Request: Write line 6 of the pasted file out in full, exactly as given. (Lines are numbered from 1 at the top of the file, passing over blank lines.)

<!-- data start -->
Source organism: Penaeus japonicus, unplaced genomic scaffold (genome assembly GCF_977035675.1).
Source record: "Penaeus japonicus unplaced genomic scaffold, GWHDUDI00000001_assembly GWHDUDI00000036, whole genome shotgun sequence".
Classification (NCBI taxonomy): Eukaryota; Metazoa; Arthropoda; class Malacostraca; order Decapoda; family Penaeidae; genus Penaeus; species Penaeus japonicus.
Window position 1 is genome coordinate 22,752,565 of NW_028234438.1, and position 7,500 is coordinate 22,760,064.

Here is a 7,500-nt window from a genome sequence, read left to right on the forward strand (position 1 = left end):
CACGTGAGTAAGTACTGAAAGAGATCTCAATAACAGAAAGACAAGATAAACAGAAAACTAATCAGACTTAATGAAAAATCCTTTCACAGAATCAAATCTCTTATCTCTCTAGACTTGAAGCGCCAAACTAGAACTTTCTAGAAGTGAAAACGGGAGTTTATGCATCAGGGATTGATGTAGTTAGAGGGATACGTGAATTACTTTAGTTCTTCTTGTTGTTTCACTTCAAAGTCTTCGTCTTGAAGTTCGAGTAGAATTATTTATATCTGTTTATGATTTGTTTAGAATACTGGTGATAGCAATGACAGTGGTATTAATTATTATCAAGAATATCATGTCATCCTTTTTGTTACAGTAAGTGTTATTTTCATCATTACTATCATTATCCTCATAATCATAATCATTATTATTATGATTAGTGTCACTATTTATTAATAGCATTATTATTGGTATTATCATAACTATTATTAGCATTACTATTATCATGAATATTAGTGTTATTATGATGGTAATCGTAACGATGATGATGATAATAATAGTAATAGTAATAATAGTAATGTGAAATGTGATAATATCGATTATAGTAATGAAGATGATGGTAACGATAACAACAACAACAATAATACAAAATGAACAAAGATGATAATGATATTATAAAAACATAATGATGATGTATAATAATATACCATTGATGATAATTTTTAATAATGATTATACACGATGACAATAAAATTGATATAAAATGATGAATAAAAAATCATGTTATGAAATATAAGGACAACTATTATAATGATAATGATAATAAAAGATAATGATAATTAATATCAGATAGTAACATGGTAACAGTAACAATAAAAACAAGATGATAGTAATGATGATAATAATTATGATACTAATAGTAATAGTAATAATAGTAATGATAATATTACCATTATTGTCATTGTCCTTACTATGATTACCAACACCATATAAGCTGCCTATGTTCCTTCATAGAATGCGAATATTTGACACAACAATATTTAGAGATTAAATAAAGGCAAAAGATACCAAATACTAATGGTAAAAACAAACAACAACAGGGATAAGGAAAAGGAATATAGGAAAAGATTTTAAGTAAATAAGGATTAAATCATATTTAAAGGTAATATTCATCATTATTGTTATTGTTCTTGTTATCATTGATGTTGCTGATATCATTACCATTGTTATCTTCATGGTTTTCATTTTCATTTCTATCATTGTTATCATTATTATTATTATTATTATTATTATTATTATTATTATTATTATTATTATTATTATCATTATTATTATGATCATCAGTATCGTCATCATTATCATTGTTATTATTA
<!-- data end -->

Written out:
CACGTGAGTAAGTACTGAAAGAGATCTCAATAACAGAAAGACAAGATAAACAGAAAACTAATCAGACTTAATGAAAAATCCTTTCACAGAATCAAATCTCTTATCTCTCTAGACTTGAAGCGCCAAACTAGAACTTTCTAGAAGTGAAAACGGGAGTTTATGCATCAGGGATTGATGTAGTTAGAGGGATACGTGAATTACTTTAGTTCTTCTTGTTGTTTCACTTCAAAGTCTTCGTCTTGAAGTTCGAGTAGAATTATTTATATCTGTTTATGATTTGTTTAGAATACTGGTGATAGCAATGACAGTGGTATTAATTATTATCAAGAATATCATGTCATCCTTTTTGTTACAGTAAGTGTTATTTTCATCATTACTATCATTATCCTCATAATCATAATCATTATTATTATGATTAGTGTCACTATTTATTAATAGCATTATTATTGGTATTATCATAACTATTATTAGCATTACTATTATCATGAATATTAGTGTTATTATGATGGTAATCGTAACGATGATGATGATAATAATAGTAATAGTAATAATAGTAATGTGAAATGTGATAATATCGATTATAGTAATGAAGATGATGGTAACGATAACAACAACAACAATAATACAAAATGAACAAAGATGATAATGATATTATAAAAACATAATGATGATGTATAATAATATACCATTGATGATAATTTTTAATAATGATTATACACGATGACAATAAAATTGATATAAAATGATGAATAAAAAATCATGTTATGAAATATAAGGACAACTATTATAATGATAATGATAATAAAAGATAATGATAATTAATATCAGATAGTAACATGGTAACAGTAACAATAAAAACAAGATGATAGTAATGATGATAATAATTATGATACTAATAGTAATAGTAATAATAGTAATGATAATATTACCATTATTGTCATTGTCCTTACTATGATTACCAACACCATATAAGCTGCCTATGTTCCTTCATAGAATGCGAATATTTGACACAACAATATTTAGAGATTAAATAAAGGCAAAAGATACCAAATACTAATGGTAAAAACAAACAACAACAGGGATAAGGAAAAGGAATATAGGAAAAGATTTTAAGTAAATAAGGATTAAATCATATTTAAAGGTAATATTCATCATTATTGTTATTGTTCTTGTTATCATTGATGTTGCTGATATCATTACCATTGTTATCTTCATGGTTTTCATTTTCATTTCTATCATTGTTATCATTATTATTATTATTATTATTATTATTATTATTATTATTATTATTATTATTATTATCATTATTATTATGATCATCAGTATCGTCATCATTATCATTGTTATTATTA